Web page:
The Mathematical Institute, University of Oxford, Eprints Archive

Mathematical models of glacier sliding and drumlin formation

Schoof, C. (2002) Mathematical models of glacier sliding and drumlin formation. PhD thesis, University of Oxford.

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Abstract

One of the central difficulties in many models of glacier and ice sheet flow lies in the prescription of boundary conditions at the bed. Often, processes which occur there dominate the evolution of the ice mass as they control the speed at which the ice is able to slide over the bed. In part I of this thesis, we study two complications to classical models of glacier and ice sheet sliding. First, we focus on the effect of cavity formation on the sliding of a glacier over an undeformable, impermeable bed. Our results do not support the widely used sliding law $u_b = C\tau_b^pN^{-q}$, but indicate that $\tau_b/N$ actually decreases with $u_b/N$ at high values of the latter, as suggested previously for simple periodic beds by Fowler (1986). The second problem studied is that of an ice stream whose motion is controlled by bed obstacles with wavelengths comparable to the thickness of ice. By contrast with classical sliding theory for ice of constant viscosity,the bulk flow velocity does not depend linearly on the driving stress. Indeed, the bulk flow velocity may even be a multi-valued function of driving stress and ice thickness. In the second part of the thesis, attention is turned to the formation of drumlins. The viscous till model of Hindmarsh (1998) and Fowler (2000) is analysed in some detail. It is shown that the model does not predict the formation of three-dimensional drumlins, but only that of two-dimensional features, which may be interpreted as Rogen moraines. A non-linear model allows the simulation of the predicted bedforms at finite amplitude. Results obtained indicate that the growth of bedforms invariably leads to cavitation. A model for travelling waves in the presence of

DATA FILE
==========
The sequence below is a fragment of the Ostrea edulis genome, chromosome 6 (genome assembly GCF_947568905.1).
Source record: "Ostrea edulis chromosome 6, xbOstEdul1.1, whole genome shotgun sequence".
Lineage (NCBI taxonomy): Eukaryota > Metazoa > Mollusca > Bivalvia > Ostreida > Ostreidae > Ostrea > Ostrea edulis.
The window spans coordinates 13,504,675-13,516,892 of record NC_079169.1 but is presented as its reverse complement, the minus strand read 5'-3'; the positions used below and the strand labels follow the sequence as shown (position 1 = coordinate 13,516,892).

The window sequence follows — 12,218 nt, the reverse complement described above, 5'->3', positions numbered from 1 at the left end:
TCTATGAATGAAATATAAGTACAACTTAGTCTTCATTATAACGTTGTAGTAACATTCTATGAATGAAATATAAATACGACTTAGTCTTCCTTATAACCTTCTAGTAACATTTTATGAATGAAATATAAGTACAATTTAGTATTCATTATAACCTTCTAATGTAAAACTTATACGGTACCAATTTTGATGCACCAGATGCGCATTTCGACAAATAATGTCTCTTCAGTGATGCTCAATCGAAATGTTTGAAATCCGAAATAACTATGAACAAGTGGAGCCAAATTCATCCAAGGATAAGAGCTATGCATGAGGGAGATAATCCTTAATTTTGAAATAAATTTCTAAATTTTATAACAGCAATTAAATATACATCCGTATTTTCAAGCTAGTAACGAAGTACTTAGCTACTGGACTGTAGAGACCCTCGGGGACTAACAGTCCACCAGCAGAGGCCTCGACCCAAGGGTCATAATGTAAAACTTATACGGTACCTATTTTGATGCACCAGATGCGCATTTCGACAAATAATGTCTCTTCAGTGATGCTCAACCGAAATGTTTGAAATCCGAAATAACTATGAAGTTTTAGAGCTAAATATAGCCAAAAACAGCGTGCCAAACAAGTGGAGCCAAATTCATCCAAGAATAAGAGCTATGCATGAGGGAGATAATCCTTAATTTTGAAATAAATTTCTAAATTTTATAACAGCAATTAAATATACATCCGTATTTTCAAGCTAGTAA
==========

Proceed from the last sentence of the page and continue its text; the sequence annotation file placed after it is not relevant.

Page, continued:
cavitation is also developed, which shows that such travelling waves can indeed exist. Their shape is, however, unlike that of real bedforms, with a steep downstream face and no internal stratification. These results indicate that Hindmarsh and Fowler's model is probably not successful at describing the processes which lead to the formation of streamlined subglacial bedforms.

Item Type:Thesis (PhD)
Subjects:D - G > Geophysics
O - Z > Partial differential equations
A - C > Approximations and expansions
H - N > Numerical analysis
Research Groups:Mathematical Geoscience Group
Oxford Centre for Industrial and Applied Mathematics
ID Code:47
Deposited By:Eprints Administrator
Deposited On:11 Mar 2004
Last Modified:20 Jul 2009 14:18

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